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More automated, less manual: Is this the business process goal for 2024?

Cyberattackers are incredibly sophisticated and great at evolving their methods. In 2024, we’ll see enterprises double-down on how to evolve their threat hunting and detection capabilities.

What would a cyberattack on your local government look like? Drata analyzed threat trends to break down the growing issue.
What would a cyberattack on your local government look like? Drata analyzed threat trends to break down the growing issue. - THOMAS SAMSON/AFP // Getty Images
What would a cyberattack on your local government look like? Drata analyzed threat trends to break down the growing issue. - THOMAS SAMSON/AFP // Getty Images

Automating routine maintenance tasks across these assets would save time and allow for a more precise, data-driven approach to upkeep. Here both automation and AI are coming together to provide new solutions.

To understand the impact upon automation and artificial intelligence, Digital Journal heard from Erin Hamm, field chief data officer, Comcast Technology Solutions.

Digital Journal: How will automation and AI tackle asset visibility?

Erin Hamm: As adoption of AI, ML and automation continues, organizations will increasingly be finding new use cases. One area where I expect to see this play out is in automating processes around asset visibility, which has always been a big challenge. Let’s say you are part of a security team, and you have unidentified assets on your network; you notice that one of these assets has touched a certain application, but you don’t know the asset owner to determine if this access is legitimate. Rather than setting off a chain reaction where the security team reaches out to the application owner, who then must go on a fact-finding mission to determine who owns the asset and why it’s accessing the application, an automated process using AI will be able to quickly identify the asset owner and intent. This move toward a more automated and less manual process will be incredibly helpful to both security and compliance teams.

DJ: Will organizations collaborate more?

Hamm: Any new regulations present challenges for compliance, but with the many different rules coming out right now, we are navigating a largely greenfield territory when it comes to technologies like generative AI. Peer-to-peer interactions across companies will increase as everyone seeks to gain clarity on new regulations and ensure they’re in alignment.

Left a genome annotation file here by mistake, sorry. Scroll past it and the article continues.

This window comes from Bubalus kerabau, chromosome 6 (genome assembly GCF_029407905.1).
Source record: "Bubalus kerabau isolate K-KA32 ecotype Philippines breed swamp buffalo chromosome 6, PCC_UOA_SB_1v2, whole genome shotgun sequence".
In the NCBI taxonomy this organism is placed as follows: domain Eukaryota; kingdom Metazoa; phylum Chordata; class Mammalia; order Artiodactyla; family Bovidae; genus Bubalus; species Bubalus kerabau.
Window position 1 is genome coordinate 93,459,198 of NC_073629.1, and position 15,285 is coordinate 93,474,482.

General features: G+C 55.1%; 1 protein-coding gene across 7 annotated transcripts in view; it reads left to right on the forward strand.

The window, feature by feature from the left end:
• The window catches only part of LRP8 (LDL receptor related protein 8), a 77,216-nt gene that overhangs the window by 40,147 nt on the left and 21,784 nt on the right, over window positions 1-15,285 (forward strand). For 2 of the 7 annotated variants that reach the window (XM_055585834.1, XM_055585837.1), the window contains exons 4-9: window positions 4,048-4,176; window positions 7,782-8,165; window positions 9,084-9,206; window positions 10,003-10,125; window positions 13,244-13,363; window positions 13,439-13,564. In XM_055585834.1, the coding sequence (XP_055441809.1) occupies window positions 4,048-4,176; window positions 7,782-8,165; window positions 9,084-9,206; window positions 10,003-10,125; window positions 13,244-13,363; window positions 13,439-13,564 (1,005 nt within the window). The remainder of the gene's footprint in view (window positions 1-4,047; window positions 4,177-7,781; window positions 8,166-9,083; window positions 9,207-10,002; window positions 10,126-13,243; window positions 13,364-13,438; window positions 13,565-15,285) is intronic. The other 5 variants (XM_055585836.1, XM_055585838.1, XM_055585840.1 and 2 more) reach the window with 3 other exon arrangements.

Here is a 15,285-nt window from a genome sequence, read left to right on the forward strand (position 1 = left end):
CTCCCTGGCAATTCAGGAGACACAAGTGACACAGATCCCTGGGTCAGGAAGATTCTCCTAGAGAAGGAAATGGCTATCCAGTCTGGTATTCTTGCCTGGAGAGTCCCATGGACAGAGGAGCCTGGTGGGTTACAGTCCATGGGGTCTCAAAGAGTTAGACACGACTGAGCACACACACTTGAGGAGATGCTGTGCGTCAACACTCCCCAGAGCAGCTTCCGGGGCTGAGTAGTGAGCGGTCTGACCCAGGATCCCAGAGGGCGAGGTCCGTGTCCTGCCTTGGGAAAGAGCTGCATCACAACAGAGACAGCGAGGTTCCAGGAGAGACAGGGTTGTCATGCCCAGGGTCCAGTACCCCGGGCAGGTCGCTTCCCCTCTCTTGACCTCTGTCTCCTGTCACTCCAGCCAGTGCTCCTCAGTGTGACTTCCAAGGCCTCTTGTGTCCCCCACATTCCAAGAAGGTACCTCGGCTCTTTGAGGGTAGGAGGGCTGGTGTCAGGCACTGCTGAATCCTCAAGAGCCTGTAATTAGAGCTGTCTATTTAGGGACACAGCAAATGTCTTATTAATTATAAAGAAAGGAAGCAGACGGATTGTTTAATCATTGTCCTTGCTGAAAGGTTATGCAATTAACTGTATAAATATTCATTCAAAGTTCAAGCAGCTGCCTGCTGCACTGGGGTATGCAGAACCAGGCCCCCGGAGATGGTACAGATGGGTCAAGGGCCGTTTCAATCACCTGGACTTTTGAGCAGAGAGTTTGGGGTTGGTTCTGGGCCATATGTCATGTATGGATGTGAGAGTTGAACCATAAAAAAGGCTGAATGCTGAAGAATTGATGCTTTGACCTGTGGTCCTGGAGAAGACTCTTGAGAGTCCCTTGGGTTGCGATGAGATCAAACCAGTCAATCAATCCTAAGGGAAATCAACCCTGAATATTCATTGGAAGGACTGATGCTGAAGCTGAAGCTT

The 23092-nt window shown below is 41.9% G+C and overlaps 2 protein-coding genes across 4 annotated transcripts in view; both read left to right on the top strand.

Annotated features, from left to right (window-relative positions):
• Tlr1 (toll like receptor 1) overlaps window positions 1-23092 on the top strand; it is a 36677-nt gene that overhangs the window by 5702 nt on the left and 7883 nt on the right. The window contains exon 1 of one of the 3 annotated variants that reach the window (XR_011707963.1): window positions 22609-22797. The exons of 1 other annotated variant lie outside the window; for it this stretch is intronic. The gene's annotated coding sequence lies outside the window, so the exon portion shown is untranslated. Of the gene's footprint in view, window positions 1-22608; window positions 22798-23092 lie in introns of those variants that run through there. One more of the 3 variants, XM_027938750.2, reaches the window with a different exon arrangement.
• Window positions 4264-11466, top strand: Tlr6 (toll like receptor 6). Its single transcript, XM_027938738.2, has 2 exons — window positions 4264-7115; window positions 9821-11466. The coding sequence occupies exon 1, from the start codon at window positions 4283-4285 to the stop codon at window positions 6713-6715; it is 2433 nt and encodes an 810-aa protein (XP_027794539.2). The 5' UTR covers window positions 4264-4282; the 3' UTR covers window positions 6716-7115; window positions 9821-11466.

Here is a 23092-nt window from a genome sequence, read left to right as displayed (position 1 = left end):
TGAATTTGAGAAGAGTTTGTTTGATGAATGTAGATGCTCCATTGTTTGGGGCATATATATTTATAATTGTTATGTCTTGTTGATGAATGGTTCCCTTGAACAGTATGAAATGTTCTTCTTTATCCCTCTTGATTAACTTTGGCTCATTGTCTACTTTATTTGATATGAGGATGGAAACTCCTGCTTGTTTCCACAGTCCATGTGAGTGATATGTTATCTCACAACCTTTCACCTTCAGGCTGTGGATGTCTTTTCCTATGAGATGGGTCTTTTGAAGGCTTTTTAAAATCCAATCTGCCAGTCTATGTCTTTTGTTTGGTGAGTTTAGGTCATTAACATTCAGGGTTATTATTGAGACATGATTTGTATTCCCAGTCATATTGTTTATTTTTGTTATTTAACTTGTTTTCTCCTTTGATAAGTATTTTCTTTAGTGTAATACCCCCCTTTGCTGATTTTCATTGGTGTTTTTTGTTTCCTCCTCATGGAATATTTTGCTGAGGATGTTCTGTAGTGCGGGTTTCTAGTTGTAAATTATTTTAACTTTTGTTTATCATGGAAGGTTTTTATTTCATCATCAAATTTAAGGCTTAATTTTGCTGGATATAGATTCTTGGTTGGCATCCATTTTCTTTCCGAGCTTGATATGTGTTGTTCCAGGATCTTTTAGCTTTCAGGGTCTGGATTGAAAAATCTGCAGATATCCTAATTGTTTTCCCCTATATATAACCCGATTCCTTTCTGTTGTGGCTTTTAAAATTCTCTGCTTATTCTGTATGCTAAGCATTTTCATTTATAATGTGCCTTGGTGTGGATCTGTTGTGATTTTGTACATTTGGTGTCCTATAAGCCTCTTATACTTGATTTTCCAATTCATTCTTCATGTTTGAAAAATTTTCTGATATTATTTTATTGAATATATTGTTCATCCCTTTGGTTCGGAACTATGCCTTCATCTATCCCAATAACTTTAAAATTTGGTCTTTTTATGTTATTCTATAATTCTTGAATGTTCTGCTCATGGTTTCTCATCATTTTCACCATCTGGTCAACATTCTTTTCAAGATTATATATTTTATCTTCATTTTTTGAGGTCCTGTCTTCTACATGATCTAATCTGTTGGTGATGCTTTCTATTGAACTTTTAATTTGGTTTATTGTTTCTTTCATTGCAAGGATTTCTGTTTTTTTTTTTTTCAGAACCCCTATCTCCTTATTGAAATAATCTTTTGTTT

DJ: How will companies grapple with new and evolving compliance requirements?

Hamm: Even after alignment with their peers, companies will likely still face heavy scrutiny from their auditors in the wake of these new regulations.

Not everyone has a resource within the government they can reach out to with questions, so I expect we will see more cooperation and collaboration among different companies.

DJ: How are threat hunting and detection evolving?

Hamm: Cyberattackers are incredibly sophisticated and great at evolving their methods. In 2024, we’ll see enterprises double-down on how to evolve their threat hunting and detection capabilities to account for the new mechanisms and methods bad actors are using to exploit organizations’ networks. This is going to include more examination of insider threats and identifying changes in behaviour, especially when it comes to changes in how individuals are interacting with the tools they’ve been using regularly.

For instance, if an engineer in an organization regularly downloads code from GitHub, but they suddenly start downloading massive petabytes or gigabytes’ worth of code from GitHub, is that person a potential risk to the organization? This could be an example of a phenomenon we are increasingly seeing: threat actors getting legitimate credentials and then posing as that user on the network. Being able to identify these situations versus legitimate use by credible individuals will be a major focus of efforts.

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Written By

Dr. Tim Sandle is Digital Journal's Editor-at-Large for science news. Tim specializes in science, technology, environmental, business, and health journalism. He is additionally a practising microbiologist; and an author. He is also interested in history, politics and current affairs.

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